However, it's worth noting that questioning was largely based on the material provided by the institutions to the Commission, with Council’s assisting berating and brow-beating the hapless witnesses into admitting that the behavior “fell below Community standards and expectations” or “breached the duty of utmost good faith”. Add the undoubtedly dreadful testimonies of some claimants scandalously mistreated by insurers following natural disasters and you have a picture building of apparent systemic malfeasance which needs to be addressed.

Incidentally, it’s easy to find a definition of “utmost good faith” – it’s much less easy to find a definition of “community standards and expectations”. It’s tough to subscribe to standards and expectations that are not defined, articulated, or left to the subjective evaluation of the Commissioner.

That’s not to exonerate the institutions called to account for the misconduct identified, but I suspect there will be a fightback from the industry players. There will be armies of lawyers in George Street arming themselves with counter-arguments to the allegations and accusations contained in the final report, due by 1st February 2019. The Interim Report, while not mandated, provides an insight into the Commissioner’s thinking and which is likely to carry over through the remainder of the proceedings.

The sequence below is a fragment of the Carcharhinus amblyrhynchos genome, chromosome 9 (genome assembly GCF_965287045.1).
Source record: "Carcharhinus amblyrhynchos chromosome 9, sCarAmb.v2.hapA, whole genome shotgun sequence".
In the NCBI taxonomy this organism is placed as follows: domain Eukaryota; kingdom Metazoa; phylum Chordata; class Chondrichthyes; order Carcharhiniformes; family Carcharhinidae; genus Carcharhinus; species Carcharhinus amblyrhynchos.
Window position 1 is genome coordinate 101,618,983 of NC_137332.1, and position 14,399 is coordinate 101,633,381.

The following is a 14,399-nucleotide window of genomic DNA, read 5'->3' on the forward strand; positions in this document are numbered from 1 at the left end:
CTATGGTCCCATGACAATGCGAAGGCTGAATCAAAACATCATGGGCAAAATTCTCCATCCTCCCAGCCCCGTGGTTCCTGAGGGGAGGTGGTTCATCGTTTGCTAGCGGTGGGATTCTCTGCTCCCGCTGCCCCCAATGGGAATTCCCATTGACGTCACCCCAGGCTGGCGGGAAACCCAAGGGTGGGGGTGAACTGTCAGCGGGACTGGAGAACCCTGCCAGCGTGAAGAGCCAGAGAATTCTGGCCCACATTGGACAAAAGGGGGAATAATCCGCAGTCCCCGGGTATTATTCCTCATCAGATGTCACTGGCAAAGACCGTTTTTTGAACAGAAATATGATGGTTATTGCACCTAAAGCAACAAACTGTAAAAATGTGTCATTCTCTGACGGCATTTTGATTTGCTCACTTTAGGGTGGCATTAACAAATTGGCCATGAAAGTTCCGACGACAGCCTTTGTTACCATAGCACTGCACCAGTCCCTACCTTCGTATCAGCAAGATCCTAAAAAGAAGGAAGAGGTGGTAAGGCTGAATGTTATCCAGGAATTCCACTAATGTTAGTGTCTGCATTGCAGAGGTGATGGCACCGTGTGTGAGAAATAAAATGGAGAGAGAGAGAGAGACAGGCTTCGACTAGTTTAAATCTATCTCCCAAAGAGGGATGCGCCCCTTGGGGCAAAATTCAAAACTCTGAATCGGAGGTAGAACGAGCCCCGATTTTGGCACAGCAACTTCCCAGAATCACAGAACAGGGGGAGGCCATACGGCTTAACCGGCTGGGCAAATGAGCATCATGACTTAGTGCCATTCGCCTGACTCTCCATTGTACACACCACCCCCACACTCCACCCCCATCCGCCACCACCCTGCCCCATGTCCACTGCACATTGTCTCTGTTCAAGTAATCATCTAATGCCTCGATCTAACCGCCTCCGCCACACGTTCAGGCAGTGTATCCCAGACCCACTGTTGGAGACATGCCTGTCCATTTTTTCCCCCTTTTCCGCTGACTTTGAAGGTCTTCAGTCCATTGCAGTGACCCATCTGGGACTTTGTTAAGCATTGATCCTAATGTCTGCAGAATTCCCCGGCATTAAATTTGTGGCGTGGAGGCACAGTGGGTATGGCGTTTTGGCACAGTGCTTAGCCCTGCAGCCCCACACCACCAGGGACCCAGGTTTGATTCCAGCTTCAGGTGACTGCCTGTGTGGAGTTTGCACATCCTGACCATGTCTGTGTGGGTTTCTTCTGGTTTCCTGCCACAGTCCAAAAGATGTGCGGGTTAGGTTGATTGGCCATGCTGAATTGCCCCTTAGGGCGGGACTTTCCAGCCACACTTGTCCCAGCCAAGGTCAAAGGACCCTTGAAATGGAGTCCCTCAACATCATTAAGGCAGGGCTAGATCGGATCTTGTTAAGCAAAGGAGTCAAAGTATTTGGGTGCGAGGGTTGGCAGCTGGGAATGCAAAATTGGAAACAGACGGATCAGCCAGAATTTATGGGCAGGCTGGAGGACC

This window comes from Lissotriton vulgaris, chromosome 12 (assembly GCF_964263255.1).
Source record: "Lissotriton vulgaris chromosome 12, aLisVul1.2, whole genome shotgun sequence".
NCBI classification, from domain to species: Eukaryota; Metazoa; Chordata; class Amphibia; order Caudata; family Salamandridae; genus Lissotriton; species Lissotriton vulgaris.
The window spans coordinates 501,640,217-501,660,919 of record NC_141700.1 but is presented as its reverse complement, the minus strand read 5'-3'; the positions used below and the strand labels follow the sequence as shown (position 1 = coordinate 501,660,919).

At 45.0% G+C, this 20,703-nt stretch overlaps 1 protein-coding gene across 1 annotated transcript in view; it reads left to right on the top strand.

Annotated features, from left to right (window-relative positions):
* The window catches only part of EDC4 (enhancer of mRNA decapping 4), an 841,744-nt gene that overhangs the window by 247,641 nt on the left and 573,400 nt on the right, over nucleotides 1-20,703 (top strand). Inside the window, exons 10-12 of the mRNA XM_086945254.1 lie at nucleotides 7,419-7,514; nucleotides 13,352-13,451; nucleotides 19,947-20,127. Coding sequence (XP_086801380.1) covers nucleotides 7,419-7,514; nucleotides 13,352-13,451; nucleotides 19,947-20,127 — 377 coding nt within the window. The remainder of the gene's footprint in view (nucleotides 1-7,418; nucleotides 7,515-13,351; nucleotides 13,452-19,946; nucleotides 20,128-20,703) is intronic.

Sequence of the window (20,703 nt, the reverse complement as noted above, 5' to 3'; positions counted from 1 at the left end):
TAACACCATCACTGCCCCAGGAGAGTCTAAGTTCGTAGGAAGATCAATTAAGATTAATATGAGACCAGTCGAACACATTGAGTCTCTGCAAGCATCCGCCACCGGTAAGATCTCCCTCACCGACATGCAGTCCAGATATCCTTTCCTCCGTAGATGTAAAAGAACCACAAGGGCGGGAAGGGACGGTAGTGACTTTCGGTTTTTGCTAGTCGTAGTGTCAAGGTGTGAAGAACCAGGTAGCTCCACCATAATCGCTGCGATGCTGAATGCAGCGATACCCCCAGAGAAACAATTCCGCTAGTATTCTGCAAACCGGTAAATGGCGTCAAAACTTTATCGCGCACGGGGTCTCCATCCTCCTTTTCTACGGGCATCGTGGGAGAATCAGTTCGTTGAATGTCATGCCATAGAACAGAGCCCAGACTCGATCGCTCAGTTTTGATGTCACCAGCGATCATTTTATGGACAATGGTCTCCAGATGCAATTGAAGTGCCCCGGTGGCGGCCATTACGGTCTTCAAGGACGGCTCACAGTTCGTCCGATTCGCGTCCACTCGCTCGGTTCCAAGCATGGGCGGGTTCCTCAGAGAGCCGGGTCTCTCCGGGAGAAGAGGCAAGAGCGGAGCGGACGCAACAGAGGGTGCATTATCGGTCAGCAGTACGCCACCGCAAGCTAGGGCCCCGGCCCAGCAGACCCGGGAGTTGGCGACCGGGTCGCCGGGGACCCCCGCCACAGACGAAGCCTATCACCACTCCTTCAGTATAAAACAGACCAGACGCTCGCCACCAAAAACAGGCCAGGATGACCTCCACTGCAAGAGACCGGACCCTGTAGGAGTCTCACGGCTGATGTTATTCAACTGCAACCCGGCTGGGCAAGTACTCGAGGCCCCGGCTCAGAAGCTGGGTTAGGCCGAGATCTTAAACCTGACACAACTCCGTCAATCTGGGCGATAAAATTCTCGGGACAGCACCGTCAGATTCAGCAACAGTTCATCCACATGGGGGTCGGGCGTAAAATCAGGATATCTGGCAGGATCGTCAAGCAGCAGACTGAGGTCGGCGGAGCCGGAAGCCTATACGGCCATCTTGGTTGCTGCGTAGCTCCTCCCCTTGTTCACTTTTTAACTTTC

I'm also not convinced that the entire industry should be tarred with the same brush - most insurance claims are paid without dispute, most financial advisers provide good quality advice to clients, and, while the Inquiry clearly points to some drastic remedial work requirements, the Australian community still needs a financially stable and secure banking sector

But it’s hard to come to any other conclusion than the institutions in the Commission's cross-hairs have brought this on themselves. Afforded elevated positions of public trust and confidence, these organisations have been exposed as abusing the privileges awarded them to provide important financial support for Australian citizens and they will be faced with radical changes to their structure, conduct, and business plans soon.

It struck me during a recent conversation that all NZ Directors could do worse than have a framed portrait of Ms Rowena Orr, QC., on full display and presiding over every Board meeting so that a proposal, resolution, or decision can be tested against the question “What would Rowena ask us about this?”  

Just a thought – albeit a very sobering thought!

David Whyte